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Thread: IT pro turned amateur

  1. #1
    Join Date
    Aug 2020
    Location
    Winchester, UK
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    18

    Default IT pro turned amateur

    My dad brought home an Exidy Sorceror in 1978 or 79, when I was 15 years old. I learned to program on that machine, later moving to BBC Micro. It was my number one hobby, but I never had a thought of making it a career until I was almost through university. Finally it dawned on me I could make a living doing what I loved. In a 35 year career I was a software developer, network specialist, technical and enterprise architect, consultant, lecturer. I had plenty of fun, but as I moved up the ladder had fewer and fewer opportunities to just play with computers, and I missed it.

    I'm now fully retired, and seem to have returned to that early enthusiasm. Lately I've been learning something about electronics - which is new to me. Following I guess a typical hobbyist path of Arduino, microcontrollers, small circuit design. I still have that Sorceror. I tried firing it up a while ago and it hummed but didn't display anything. I have an ambition to see it working again. It's quite daunting and I'd love to have access to a community who might be able to help me with that task.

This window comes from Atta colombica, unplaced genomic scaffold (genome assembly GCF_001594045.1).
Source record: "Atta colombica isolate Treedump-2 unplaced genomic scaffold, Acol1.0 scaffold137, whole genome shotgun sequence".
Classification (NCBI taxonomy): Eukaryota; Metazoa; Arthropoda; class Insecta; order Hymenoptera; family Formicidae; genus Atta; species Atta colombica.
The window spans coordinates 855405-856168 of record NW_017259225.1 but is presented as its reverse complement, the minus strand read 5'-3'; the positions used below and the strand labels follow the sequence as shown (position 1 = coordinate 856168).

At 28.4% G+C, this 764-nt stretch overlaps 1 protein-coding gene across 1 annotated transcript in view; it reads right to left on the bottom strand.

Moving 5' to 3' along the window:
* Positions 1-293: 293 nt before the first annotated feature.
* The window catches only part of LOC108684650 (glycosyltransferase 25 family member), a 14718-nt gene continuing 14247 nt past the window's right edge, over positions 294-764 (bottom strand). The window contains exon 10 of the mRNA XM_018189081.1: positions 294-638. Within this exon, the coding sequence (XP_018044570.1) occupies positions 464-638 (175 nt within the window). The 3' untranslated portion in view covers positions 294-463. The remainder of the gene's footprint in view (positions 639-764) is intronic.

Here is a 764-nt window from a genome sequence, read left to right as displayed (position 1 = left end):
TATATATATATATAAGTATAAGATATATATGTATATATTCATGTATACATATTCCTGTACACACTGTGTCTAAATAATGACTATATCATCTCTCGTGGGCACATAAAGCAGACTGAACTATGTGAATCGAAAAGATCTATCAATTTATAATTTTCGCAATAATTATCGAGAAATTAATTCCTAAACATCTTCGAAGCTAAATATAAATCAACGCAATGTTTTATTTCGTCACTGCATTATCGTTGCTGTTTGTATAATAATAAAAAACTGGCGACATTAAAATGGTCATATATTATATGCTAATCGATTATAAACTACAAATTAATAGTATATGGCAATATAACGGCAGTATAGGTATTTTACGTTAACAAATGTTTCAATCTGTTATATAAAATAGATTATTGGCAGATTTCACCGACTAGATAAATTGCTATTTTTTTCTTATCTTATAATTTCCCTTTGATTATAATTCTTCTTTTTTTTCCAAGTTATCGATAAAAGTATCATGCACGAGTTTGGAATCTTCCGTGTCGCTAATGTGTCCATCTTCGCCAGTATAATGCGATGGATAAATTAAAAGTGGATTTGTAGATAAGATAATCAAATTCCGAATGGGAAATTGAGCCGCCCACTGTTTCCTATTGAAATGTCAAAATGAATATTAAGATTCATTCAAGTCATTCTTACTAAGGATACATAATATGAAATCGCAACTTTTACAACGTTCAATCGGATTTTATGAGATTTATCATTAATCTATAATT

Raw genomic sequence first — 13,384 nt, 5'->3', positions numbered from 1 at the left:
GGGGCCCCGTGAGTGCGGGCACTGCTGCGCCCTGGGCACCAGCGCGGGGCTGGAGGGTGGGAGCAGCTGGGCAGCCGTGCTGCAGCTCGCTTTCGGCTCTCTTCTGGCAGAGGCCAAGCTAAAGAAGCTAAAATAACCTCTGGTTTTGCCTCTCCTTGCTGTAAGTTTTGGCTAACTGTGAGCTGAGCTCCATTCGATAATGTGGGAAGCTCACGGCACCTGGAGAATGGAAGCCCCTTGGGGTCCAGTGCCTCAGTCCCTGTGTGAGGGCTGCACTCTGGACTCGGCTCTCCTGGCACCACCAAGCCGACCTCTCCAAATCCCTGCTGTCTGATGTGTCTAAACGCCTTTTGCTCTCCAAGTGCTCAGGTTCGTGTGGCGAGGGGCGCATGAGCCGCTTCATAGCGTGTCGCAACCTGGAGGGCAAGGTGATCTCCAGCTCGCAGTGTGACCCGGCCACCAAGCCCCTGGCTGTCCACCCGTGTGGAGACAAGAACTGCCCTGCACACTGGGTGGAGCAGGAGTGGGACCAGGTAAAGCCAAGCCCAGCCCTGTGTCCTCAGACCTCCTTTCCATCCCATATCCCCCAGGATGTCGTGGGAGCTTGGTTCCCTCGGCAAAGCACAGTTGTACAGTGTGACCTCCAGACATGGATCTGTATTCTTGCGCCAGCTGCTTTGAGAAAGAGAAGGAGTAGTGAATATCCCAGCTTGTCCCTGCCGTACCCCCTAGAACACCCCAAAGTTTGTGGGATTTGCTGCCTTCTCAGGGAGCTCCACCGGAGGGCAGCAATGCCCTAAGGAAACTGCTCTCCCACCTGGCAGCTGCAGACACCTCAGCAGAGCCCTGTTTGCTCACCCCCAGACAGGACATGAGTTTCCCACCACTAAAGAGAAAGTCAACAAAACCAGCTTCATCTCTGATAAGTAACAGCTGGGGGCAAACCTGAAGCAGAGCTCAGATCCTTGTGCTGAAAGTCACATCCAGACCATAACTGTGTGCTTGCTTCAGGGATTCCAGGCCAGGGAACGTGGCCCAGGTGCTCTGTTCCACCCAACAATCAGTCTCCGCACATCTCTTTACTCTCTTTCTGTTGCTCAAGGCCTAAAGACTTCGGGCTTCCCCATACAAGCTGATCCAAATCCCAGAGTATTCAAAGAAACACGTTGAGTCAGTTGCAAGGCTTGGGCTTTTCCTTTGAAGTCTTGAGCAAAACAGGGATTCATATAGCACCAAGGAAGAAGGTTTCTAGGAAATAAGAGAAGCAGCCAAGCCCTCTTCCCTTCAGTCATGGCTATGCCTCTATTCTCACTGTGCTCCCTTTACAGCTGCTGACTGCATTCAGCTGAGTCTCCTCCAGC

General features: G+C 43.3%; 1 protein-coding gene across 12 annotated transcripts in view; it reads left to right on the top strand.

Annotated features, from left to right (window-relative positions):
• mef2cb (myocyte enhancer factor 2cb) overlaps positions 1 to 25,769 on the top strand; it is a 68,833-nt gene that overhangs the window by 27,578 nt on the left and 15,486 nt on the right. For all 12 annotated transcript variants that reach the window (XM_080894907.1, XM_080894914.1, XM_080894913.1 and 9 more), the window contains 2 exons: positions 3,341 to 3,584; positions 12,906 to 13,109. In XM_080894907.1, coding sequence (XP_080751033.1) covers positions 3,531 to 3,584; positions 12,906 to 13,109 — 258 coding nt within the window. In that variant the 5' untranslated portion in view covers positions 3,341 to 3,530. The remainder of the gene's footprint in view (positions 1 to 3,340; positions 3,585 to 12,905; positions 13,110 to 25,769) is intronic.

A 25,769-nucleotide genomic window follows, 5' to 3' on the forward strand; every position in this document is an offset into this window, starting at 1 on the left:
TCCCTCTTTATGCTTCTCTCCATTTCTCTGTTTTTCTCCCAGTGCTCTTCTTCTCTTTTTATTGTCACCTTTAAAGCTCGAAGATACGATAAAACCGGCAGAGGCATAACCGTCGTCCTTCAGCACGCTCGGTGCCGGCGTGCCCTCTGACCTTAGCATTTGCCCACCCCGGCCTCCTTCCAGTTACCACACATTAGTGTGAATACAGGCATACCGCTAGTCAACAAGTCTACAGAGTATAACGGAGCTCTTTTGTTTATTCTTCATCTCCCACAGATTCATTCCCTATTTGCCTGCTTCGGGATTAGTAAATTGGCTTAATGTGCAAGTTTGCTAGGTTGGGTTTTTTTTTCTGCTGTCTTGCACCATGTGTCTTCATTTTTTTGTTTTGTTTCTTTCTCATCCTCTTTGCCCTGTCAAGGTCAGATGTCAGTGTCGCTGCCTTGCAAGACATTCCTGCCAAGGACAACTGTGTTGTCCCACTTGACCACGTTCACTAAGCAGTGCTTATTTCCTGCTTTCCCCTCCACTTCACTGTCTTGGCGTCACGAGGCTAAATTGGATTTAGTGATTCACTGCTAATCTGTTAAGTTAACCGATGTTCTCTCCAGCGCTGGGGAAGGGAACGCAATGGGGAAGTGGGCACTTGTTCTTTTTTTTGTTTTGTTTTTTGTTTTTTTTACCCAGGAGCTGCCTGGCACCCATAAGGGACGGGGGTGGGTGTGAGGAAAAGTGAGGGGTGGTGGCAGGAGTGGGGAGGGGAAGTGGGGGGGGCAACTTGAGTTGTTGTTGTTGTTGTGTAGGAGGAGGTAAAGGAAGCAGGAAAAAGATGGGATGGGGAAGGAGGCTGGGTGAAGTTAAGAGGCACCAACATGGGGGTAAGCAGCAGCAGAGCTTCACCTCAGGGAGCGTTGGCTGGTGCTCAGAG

I'm in the UK.
    Rob

  2. #2
    Join Date
    Jun 2016
    Location
    Guisborough, England
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    Default

    Hello,

    Lacking a response from someone familiar with this machine, I'd suggest that it might help your cause to supply some extra information.

    Firstly, it's not clear from your comments as to if it's the actual computer that's not working, or the monitor unit that should be attached (and is the connection between the two verified).